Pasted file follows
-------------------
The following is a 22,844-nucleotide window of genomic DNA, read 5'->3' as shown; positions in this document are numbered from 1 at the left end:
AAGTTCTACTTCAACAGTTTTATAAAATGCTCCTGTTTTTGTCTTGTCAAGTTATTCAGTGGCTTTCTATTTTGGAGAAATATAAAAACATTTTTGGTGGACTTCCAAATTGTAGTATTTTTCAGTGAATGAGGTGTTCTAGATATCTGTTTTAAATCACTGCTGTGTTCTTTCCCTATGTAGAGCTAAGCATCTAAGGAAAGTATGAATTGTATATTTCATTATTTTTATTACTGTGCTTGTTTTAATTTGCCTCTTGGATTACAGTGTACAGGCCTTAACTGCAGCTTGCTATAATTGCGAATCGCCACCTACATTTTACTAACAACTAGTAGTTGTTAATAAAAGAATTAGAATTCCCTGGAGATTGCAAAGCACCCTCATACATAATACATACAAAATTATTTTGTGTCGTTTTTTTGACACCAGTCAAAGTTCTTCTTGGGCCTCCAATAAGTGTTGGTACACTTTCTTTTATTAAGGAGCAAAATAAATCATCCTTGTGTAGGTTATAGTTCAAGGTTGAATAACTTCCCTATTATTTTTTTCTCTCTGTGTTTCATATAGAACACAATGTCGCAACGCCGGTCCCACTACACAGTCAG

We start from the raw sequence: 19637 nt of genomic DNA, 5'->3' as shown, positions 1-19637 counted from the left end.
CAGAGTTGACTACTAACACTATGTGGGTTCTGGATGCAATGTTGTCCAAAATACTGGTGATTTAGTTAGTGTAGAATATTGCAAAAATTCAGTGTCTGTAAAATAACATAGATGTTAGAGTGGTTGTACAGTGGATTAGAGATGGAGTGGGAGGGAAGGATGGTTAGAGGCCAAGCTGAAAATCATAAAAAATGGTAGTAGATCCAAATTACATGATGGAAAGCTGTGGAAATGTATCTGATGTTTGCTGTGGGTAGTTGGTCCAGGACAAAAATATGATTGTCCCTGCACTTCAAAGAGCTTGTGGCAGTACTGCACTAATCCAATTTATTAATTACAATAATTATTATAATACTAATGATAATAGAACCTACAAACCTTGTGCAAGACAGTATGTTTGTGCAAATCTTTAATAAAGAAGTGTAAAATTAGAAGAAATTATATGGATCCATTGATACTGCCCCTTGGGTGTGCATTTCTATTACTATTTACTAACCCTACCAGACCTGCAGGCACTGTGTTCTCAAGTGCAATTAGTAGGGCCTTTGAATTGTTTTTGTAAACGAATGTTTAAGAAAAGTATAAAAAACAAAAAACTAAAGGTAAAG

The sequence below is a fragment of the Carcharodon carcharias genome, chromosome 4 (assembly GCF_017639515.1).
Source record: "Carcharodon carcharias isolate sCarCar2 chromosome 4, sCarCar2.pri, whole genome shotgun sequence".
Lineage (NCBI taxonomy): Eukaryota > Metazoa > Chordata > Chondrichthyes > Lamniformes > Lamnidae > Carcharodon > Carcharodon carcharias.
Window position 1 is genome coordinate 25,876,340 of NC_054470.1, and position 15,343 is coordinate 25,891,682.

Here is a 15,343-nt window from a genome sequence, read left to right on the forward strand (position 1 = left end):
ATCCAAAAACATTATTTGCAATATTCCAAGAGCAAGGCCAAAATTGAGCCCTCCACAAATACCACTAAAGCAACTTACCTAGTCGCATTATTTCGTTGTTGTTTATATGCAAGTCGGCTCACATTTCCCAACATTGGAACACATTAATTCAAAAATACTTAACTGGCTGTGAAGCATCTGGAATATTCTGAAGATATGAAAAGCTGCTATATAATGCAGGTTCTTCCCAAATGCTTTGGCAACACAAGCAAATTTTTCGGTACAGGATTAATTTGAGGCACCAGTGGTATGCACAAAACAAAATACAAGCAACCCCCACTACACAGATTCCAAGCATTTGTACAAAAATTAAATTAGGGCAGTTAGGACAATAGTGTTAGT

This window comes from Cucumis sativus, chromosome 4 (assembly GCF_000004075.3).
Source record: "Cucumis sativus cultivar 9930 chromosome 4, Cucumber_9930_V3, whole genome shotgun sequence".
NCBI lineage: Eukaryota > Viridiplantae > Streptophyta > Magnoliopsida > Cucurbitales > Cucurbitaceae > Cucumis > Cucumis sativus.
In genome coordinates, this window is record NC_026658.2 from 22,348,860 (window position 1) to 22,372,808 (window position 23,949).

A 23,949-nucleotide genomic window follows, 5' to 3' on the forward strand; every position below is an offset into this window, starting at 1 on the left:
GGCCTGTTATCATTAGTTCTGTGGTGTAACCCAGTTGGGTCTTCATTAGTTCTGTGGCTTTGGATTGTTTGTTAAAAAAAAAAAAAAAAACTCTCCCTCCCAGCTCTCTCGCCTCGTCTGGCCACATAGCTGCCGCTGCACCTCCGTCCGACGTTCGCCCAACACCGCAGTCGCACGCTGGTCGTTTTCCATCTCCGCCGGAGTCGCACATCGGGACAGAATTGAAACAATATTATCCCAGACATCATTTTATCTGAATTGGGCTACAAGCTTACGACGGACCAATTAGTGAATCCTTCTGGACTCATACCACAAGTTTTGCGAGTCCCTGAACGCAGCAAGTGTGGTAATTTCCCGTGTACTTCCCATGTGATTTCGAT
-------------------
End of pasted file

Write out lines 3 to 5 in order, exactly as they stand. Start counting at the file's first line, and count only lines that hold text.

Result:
We start from the raw sequence: 19637 nt of genomic DNA, 5'->3' as shown, positions 1-19637 counted from the left end.
CAGAGTTGACTACTAACACTATGTGGGTTCTGGATGCAATGTTGTCCAAAATACTGGTGATTTAGTTAGTGTAGAATATTGCAAAAATTCAGTGTCTGTAAAATAACATAGATGTTAGAGTGGTTGTACAGTGGATTAGAGATGGAGTGGGAGGGAAGGATGGTTAGAGGCCAAGCTGAAAATCATAAAAAATGGTAGTAGATCCAAATTACATGATGGAAAGCTGTGGAAATGTATCTGATGTTTGCTGTGGGTAGTTGGTCCAGGACAAAAATATGATTGTCCCTGCACTTCAAAGAGCTTGTGGCAGTACTGCACTAATCCAATTTATTAATTACAATAATTATTATAATACTAATGATAATAGAACCTACAAACCTTGTGCAAGACAGTATGTTTGTGCAAATCTTTAATAAAGAAGTGTAAAATTAGAAGAAATTATATGGATCCATTGATACTGCCCCTTGGGTGTGCATTTCTATTACTATTTACTAACCCTACCAGACCTGCAGGCACTGTGTTCTCAAGTGCAATTAGTAGGGCCTTTGAATTGTTTTTGTAAACGAATGTTTAAGAAAAGTATAAAAAACAAAAAACTAAAGGTAAAG

The sequence below is a fragment of the Carcharodon carcharias genome, chromosome 4 (assembly GCF_017639515.1).